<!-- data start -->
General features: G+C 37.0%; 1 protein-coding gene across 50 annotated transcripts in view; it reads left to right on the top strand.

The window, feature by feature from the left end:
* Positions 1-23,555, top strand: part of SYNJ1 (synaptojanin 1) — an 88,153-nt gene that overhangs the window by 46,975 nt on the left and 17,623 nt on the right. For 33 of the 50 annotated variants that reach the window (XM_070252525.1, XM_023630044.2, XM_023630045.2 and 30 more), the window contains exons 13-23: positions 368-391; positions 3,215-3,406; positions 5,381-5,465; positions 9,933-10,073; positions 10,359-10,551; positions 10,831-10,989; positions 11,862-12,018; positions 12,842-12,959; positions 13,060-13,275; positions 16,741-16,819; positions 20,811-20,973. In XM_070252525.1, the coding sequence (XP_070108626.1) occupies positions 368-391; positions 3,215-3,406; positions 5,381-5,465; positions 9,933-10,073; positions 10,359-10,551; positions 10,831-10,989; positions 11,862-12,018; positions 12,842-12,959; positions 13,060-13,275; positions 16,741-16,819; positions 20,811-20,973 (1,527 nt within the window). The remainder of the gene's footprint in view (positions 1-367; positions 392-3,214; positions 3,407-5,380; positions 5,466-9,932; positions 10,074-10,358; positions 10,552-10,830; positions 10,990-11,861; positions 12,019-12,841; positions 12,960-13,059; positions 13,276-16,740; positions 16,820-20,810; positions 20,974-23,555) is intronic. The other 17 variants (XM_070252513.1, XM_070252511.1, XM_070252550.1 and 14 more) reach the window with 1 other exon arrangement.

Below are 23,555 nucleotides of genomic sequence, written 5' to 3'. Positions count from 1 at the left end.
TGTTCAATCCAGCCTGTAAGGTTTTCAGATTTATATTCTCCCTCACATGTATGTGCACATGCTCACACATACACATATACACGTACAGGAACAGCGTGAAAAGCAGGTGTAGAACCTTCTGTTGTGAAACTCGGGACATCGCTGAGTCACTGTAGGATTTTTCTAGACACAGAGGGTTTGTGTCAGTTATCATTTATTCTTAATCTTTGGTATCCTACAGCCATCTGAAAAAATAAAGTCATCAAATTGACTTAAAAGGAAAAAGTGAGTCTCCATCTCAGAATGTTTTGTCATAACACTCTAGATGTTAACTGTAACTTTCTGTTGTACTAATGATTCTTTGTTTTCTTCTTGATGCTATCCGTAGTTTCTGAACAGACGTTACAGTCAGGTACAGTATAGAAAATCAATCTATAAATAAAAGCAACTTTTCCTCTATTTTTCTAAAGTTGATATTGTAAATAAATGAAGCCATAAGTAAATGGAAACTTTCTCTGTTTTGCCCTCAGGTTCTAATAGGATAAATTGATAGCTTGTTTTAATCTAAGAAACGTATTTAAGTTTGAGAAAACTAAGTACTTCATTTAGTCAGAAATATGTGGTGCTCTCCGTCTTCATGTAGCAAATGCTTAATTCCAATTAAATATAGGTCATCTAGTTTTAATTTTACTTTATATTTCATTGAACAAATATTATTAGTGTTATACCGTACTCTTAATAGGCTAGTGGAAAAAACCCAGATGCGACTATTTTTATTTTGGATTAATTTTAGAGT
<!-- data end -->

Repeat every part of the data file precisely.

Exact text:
General features: G+C 37.0%; 1 protein-coding gene across 50 annotated transcripts in view; it reads left to right on the top strand.

The window, feature by feature from the left end:
* Positions 1-23,555, top strand: part of SYNJ1 (synaptojanin 1) — an 88,153-nt gene that overhangs the window by 46,975 nt on the left and 17,623 nt on the right. For 33 of the 50 annotated variants that reach the window (XM_070252525.1, XM_023630044.2, XM_023630045.2 and 30 more), the window contains exons 13-23: positions 368-391; positions 3,215-3,406; positions 5,381-5,465; positions 9,933-10,073; positions 10,359-10,551; positions 10,831-10,989; positions 11,862-12,018; positions 12,842-12,959; positions 13,060-13,275; positions 16,741-16,819; positions 20,811-20,973. In XM_070252525.1, the coding sequence (XP_070108626.1) occupies positions 368-391; positions 3,215-3,406; positions 5,381-5,465; positions 9,933-10,073; positions 10,359-10,551; positions 10,831-10,989; positions 11,862-12,018; positions 12,842-12,959; positions 13,060-13,275; positions 16,741-16,819; positions 20,811-20,973 (1,527 nt within the window). The remainder of the gene's footprint in view (positions 1-367; positions 392-3,214; positions 3,407-5,380; positions 5,466-9,932; positions 10,074-10,358; positions 10,552-10,830; positions 10,990-11,861; positions 12,019-12,841; positions 12,960-13,059; positions 13,276-16,740; positions 16,820-20,810; positions 20,974-23,555) is intronic. The other 17 variants (XM_070252513.1, XM_070252511.1, XM_070252550.1 and 14 more) reach the window with 1 other exon arrangement.

Below are 23,555 nucleotides of genomic sequence, written 5' to 3'. Positions count from 1 at the left end.
TGTTCAATCCAGCCTGTAAGGTTTTCAGATTTATATTCTCCCTCACATGTATGTGCACATGCTCACACATACACATATACACGTACAGGAACAGCGTGAAAAGCAGGTGTAGAACCTTCTGTTGTGAAACTCGGGACATCGCTGAGTCACTGTAGGATTTTTCTAGACACAGAGGGTTTGTGTCAGTTATCATTTATTCTTAATCTTTGGTATCCTACAGCCATCTGAAAAAATAAAGTCATCAAATTGACTTAAAAGGAAAAAGTGAGTCTCCATCTCAGAATGTTTTGTCATAACACTCTAGATGTTAACTGTAACTTTCTGTTGTACTAATGATTCTTTGTTTTCTTCTTGATGCTATCCGTAGTTTCTGAACAGACGTTACAGTCAGGTACAGTATAGAAAATCAATCTATAAATAAAAGCAACTTTTCCTCTATTTTTCTAAAGTTGATATTGTAAATAAATGAAGCCATAAGTAAATGGAAACTTTCTCTGTTTTGCCCTCAGGTTCTAATAGGATAAATTGATAGCTTGTTTTAATCTAAGAAACGTATTTAAGTTTGAGAAAACTAAGTACTTCATTTAGTCAGAAATATGTGGTGCTCTCCGTCTTCATGTAGCAAATGCTTAATTCCAATTAAATATAGGTCATCTAGTTTTAATTTTACTTTATATTTCATTGAACAAATATTATTAGTGTTATACCGTACTCTTAATAGGCTAGTGGAAAAAACCCAGATGCGACTATTTTTATTTTGGATTAATTTTAGAGT